House Overwhelmingly Passes Bill Limiting Trump’s Power to Lift Sanctions on Russia

Deputy White House Press Secretary Sarah Huckabee Sanders speaks during the daily briefing at the White House in Washington, Wednesday, May 10, 2017. Sanders was asked about the firing of FBI Director James Comey, President Donald Trump's meeting with Russian Foreign Minister Sergey Lavrov and other topics. (AP Photo/Susan Walsh)
AP Photo/Susan Walsh

The House of Representatives overwhelmingly passed a bill on Tuesday limiting President Donald Trump’s power to lift sanctions on Russia should the relationship between the two countries improve.

Just three Republicans, Reps. Justin Amash (MI), John Duncan Jr. (TN) and Thomas Massie (KY), voted against the measure which passed by 419-3, meaning it has a veto proof majority.

The legislation, which also imposes new sanctions on Russia, North Korea, and Iran, will now move to the Senate, where both parties have indicated a desire to revise the bill.

“This is a strong, bipartisan bill that will increase the United States’ economic and political leverage,” Rep. Ed Royce, who heads the House Foreign Affairs Committee, told reporters Tuesday.

As part of the legislation, America will impose sanctions on Russia for their alleged interference in the 2016 presidential campaign, as well their failure to implement a ceasefire in Ukraine. Further sanctions will also be placed on Iran and North Korea for their widespread support for terrorism and development of missile technologies.

However, it remains unclear whether Trump will sign the bill, with newly appointed White House press secretary, Sarah Huckabee Sanders, telling reporters on Monday that although Trump generally supports the legislation, he won’t make a final decision until he is presented with the final copy.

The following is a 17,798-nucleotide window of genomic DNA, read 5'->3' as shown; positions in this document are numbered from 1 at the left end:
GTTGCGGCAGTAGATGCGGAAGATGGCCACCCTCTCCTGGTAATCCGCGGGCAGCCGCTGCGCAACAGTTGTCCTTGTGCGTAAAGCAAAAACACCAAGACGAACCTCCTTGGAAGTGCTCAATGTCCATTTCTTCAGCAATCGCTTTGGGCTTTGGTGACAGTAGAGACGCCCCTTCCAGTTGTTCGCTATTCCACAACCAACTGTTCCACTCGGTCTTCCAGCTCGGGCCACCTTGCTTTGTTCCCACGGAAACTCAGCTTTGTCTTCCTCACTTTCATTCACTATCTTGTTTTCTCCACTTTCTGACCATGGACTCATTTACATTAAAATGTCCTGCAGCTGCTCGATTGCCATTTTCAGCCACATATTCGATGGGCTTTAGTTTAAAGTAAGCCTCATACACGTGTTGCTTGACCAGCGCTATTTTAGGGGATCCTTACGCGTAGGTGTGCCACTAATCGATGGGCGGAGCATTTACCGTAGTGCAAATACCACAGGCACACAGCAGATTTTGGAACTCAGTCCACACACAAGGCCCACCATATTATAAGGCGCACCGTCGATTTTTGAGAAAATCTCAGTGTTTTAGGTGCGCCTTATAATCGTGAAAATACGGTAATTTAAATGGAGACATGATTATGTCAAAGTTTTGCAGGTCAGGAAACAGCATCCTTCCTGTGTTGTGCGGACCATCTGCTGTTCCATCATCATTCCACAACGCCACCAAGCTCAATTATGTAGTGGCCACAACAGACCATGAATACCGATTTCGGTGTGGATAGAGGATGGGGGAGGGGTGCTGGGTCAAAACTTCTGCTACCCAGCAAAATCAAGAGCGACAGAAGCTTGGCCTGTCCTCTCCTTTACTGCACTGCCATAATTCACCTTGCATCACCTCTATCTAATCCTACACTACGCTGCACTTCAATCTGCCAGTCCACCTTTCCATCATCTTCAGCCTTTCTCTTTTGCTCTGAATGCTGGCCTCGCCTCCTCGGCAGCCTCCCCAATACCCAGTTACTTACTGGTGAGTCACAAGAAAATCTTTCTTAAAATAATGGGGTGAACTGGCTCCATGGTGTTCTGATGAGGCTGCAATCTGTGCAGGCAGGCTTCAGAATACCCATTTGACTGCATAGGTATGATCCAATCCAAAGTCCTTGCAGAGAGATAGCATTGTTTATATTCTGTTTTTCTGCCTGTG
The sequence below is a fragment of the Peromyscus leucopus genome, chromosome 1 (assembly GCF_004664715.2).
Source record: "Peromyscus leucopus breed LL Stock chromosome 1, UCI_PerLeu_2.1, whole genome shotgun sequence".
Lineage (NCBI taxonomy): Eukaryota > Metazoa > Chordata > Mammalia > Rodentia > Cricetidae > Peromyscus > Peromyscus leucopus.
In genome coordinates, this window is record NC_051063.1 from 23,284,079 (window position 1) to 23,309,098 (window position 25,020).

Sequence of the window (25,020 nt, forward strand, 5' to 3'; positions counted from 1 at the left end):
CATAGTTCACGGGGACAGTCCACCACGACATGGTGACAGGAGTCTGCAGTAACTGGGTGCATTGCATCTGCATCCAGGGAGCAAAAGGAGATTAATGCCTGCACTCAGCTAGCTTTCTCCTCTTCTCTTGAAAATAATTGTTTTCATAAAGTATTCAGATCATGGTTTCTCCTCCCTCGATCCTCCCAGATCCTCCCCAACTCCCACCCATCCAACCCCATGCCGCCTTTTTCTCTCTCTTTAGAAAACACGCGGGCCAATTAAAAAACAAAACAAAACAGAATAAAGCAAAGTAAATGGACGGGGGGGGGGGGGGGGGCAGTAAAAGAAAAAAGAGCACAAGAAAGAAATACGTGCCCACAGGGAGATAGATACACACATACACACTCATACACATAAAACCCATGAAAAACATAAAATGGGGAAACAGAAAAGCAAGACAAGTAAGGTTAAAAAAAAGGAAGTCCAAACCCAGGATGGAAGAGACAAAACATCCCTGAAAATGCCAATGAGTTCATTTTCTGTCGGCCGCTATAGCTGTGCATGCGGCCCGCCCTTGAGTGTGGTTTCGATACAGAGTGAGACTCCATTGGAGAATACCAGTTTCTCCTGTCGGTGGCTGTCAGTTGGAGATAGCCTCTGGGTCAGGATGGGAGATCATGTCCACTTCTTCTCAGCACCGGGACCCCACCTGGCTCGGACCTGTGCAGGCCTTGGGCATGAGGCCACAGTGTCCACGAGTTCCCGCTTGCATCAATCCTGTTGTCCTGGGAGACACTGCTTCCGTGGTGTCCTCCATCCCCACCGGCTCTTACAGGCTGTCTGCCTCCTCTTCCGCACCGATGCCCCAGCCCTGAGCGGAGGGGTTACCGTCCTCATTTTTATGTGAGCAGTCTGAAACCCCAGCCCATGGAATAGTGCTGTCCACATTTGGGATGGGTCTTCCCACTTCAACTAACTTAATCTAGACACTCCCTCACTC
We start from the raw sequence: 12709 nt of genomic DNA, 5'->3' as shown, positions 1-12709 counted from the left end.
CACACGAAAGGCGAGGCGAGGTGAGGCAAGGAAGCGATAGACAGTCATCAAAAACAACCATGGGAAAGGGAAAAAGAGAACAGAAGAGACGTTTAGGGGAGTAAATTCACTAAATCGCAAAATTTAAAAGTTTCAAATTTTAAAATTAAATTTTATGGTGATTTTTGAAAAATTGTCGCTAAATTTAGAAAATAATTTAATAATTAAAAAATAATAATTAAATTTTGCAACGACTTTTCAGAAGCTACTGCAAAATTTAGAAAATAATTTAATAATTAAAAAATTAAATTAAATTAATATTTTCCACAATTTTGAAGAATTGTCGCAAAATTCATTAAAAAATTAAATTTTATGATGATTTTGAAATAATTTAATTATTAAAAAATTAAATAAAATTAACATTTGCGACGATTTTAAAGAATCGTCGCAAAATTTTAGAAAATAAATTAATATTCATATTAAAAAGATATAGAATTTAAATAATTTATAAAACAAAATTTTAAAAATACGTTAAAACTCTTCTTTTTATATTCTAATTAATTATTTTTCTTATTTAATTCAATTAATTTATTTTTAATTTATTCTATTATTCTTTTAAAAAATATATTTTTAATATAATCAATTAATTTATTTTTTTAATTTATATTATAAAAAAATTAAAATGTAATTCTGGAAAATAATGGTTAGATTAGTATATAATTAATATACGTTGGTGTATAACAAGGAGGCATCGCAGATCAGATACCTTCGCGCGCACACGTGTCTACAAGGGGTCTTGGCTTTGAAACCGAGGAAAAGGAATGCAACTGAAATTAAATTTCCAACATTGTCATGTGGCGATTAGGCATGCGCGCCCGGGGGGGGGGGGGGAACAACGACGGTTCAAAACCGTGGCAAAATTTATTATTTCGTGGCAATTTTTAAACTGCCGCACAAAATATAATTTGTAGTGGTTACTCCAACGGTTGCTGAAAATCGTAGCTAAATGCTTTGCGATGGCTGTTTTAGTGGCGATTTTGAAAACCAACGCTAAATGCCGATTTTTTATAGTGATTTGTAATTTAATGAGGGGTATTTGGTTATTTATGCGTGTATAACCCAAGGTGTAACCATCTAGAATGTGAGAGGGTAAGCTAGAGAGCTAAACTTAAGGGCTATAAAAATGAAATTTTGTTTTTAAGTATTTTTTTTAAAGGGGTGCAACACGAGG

“The administration is supportive of being tough on Russia, particularly in putting these sanctions in place,” she said. “We support where the legislation is now.”

Meanwhile, another White House official added: “The administration supports sanctions on Russia and Iran and supports the direction the bill is headed, but won’t weigh in conclusively until there is a final piece of legislation and no more changes are being made.”

The measure comes a day after Donald Trump’s son-in-law Jared Kushner directly addressed the media over the Russia conspiracy, stating that allegations of collusion were false.

“Let me be clear, I did not collude with Russia, nor do I know of anyone in the campaign who did so,” Kushner said. “I had no improper contacts, I have not relied on Russian funds for my businesses, and I have been fully transparent in providing all requested information.”

You can follow Ben Kew on Facebook, on Twitter at @ben_kew, or email him at


Please let us know if you're having issues with commenting.